The National Health Service (NHS) was established in 1948 and is the UK’s national public health service. Hailed for being one of the most successful systems in the world, the establishment is made up of a wide range of organizations with different roles, responsibilities, and specialties.
Though doctors and nurses within the NHS are amongst some of the most well-trained in the world, they are human and unfortunately, accidents do occur. Thousands of medical negligence claims hit the NHS each year due to miscommunication, poor judgment, and overall lack of care.
Nevertheless, it’s also true that hundreds of individuals dissuade from making a claim, or they leave it too late and are unable to claim, subject to their date of knowledge. Generally, if an individual feels they have experienced medical negligence, they must claim within the first three years to receive any sort of pay-out.
In this article, we’ll discuss what medical negligence is, the stats around how much the NHS pays out each year, and why some individuals never make a claim. Let’s begin…
What is Medical Negligence in the NHS?
Medical negligence, or clinical negligence, is when you have received care that falls below an acceptable standard in the NHS. The NHS has a duty of care and if a doctor, nurse, or any other medical professional’s lack of care has directly led to an avoidable injury, or made a pre-existing condition worse, then a case of medical negligence has taken place.
Examples of medical negligence in the NHS include:
– Missed or delayed diagnosis
– Medication errors and incorrect prescriptions
– Surgical or dental errors
– Contraction of infections while in hospital
– Needle related injuries
Medical negligence claims made against the NHS can vary from a needle injury right through to the incorrect amputation of a leg. An individual’s pay-out will depend on the severity of the situation and degree of neglect.
How Often Do the NHS Have to Pay Out for Medical Negligence Claims?
It’s difficult to track down a concrete figure for how much the NHS has to pay out in medical negligence claims each year, but it’s expected to be anywhere from £50,000 plus.
According to some health leaders in England, the NHS currently needs a £10 billion a year budget increase to cover the costs of the pandemic and tackle the significant treatment backlog. Due to the increase in COVID patients, hospital beds in the UK are sparse and staffing has been at a crisis point.
And it doesn’t look like claims are slowing down any time soon. In 2016/17 a total of 17,202 claims were made against the NHS, with the total cost of NHS negligence claims predicted to double by 2023. With figures continuing to rise due to several reasons, namely the pandemic, are people really thinking twice before they make a claim? People’s loyalty appears to be wavering as individual’s run out of patience with the slow and hectic system.
Why Do Some People Deter From Making a Medical Negligence Claim Against the NHS?
Despite these incredibly high figures, some individuals decide against making a medical negligence claim. The reasons for this are detailed below:
To Avoid Reliving an Upsetting Experience
Taking legal action against the NHS, or any private healthcare provider can be expensive, stressful, and time-consuming. To make your claim, you’ll have to revisit and retell a traumatic and upsetting experience, something that many individuals prefer to avoid. If you had a particularly bad experience and struggled with your mental health after the incident, make sure you speak to your therapist before making any decisions.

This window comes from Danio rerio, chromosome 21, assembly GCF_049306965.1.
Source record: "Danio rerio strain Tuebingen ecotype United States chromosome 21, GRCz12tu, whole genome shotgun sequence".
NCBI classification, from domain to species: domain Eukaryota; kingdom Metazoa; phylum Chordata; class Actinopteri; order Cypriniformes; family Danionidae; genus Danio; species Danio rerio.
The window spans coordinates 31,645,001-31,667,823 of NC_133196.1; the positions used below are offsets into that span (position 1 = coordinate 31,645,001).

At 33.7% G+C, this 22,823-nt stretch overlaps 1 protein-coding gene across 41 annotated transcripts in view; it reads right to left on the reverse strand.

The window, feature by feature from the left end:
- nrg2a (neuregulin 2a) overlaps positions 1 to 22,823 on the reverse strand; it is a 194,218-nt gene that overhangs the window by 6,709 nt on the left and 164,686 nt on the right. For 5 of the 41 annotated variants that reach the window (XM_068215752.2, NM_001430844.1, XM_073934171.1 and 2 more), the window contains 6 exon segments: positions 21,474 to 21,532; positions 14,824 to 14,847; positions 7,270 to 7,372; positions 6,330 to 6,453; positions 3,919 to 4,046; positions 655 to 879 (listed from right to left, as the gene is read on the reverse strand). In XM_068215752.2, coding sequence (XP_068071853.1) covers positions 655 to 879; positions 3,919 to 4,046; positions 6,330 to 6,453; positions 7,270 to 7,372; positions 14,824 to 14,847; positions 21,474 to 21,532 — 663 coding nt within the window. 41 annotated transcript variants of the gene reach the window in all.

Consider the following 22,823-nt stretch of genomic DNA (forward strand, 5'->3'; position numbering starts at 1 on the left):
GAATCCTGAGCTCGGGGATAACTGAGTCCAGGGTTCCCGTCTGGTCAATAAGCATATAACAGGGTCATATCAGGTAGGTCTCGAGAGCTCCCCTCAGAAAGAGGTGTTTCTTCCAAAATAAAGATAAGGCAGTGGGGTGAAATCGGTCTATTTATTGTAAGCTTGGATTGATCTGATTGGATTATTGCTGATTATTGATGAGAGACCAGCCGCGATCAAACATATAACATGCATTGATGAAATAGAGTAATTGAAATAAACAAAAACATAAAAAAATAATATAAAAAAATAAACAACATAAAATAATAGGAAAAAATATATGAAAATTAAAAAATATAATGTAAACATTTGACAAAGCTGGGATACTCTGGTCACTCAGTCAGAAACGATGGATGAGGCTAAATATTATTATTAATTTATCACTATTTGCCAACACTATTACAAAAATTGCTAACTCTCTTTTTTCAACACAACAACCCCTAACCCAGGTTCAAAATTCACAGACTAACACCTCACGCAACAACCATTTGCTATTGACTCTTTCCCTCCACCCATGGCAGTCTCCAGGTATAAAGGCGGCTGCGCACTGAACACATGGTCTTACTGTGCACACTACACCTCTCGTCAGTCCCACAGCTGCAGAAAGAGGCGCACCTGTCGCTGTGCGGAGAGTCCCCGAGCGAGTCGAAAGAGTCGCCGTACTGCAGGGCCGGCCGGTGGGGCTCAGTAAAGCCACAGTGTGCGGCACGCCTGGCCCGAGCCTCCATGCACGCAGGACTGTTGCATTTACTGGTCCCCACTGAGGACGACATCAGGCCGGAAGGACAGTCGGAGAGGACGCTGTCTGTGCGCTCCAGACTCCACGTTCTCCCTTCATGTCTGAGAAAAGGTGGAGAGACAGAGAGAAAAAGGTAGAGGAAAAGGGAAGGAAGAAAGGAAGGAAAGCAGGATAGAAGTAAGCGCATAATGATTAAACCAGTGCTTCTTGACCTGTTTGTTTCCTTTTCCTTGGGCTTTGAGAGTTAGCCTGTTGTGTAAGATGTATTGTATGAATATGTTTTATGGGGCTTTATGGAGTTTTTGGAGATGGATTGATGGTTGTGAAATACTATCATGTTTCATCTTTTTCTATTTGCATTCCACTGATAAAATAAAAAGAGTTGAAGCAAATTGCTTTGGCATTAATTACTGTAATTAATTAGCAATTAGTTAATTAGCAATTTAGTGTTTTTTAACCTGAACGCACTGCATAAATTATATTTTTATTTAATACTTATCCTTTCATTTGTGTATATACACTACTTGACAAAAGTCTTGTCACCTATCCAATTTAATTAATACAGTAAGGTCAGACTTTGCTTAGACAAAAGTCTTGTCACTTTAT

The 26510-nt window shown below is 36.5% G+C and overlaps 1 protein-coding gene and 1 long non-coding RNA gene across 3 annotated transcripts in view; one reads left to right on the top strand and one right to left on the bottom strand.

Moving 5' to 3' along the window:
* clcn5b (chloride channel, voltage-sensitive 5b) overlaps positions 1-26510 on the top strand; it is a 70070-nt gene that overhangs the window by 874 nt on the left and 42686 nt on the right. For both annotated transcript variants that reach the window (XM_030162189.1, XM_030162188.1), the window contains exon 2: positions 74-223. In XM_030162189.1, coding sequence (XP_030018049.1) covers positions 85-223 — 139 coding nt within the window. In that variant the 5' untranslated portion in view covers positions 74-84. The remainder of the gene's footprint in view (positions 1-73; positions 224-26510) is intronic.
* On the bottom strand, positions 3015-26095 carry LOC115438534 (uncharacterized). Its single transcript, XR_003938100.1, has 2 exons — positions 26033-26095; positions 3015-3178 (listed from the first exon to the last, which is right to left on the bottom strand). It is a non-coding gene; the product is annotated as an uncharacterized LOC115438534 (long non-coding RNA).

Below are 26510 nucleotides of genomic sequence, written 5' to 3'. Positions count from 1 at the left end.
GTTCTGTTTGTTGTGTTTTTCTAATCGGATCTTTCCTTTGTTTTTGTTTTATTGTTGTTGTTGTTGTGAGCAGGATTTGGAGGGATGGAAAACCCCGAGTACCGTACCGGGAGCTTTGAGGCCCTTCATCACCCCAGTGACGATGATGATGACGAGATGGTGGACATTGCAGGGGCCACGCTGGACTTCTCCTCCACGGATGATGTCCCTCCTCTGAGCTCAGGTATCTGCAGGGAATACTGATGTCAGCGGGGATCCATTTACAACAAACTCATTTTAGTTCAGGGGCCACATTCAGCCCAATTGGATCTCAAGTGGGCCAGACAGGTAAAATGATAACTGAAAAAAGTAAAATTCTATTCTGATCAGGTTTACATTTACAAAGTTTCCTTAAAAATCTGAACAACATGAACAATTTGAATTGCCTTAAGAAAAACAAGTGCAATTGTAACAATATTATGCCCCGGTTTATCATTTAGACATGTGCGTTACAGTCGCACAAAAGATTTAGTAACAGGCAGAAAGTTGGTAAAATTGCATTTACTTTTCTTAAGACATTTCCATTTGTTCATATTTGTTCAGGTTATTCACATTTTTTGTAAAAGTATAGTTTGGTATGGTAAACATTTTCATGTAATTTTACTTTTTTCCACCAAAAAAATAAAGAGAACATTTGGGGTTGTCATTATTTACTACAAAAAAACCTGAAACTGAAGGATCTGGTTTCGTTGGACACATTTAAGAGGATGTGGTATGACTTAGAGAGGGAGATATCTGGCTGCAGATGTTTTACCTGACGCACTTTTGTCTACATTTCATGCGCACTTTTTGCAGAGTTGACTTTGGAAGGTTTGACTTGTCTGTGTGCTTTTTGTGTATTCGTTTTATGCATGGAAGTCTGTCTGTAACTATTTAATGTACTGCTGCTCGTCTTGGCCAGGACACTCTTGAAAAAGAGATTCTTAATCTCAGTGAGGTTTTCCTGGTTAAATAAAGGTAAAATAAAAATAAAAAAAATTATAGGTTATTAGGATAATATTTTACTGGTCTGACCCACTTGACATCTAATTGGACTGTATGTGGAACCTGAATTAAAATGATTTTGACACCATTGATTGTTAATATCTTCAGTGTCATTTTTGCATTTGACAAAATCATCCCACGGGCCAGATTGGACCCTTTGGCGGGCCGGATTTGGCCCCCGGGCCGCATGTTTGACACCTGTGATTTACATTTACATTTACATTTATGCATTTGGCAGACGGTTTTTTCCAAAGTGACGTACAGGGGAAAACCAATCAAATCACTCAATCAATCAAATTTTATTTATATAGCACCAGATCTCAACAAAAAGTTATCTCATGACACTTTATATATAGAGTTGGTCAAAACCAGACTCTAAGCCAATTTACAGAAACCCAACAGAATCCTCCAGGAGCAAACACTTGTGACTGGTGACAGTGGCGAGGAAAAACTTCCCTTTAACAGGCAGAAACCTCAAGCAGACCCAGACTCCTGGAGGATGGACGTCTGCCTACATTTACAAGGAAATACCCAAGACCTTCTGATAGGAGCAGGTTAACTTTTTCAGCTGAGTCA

The Three Years Limitation Period
As previously mentioned, the three years Negligence Limitation rule is found in the 1980 Limitation Act and potentially withholds the right for claimants to pursue a claim after the expiry of the claimant’s date of knowledge.
In some cases, patients don’t realize when the three-year period has begun, and they can leave it too late to claim. Often in court, the NHS will use this as a way of preventing the individual from making a claim. So, if think you’ve experienced medical negligence, it’s best to talk to an expert in the field to find out when your claim began.
Out of Respect to the NHS
UK citizens have a love-hate relationship with the NHS, but what’s undeniable is their admiration for the employees who work within the system. Healthcare professionals in the UK are underpaid and overworked and it’s been long rebuked that the Government don’t do enough to reward hardworking staff.
Throughout the pandemic, the Clap for Carers was launched to show appreciation to healthcare professionals working on the front line. Though the sentiment was sweet, it did little to financially reimburse employees or offer them any time off.
Could it be, then, that some patients decide to show their loyalty by not submitting a claim? Or have they just had such a bad time of it, that they decide to not move forward with the claim, in order to forget and hopefully heal?
Do UK Citizens Put Off Making a Claim Against the NHS?
From our findings, it’s fair to say that for the most part, UK citizens do not put off making claims against the NHS. Despite the healthcare system being public and patients often not having to pay for their procedures and doctor’s appointments, patients continue to complain if they have been medically neglected.
And who are we to judge either way? Medical and clinical negligence can leave lasting physical and mental damage, so the decision to proceed with a claim is completely upon the individual and their experience.
It is, however, important to remember that making a claim is more than just financial compensation. A claim against the NHS should endeavor to discipline a healthcare professional, force a hospital or individual healthcare professional to change how they work or make a healthcare professional say sorry to you.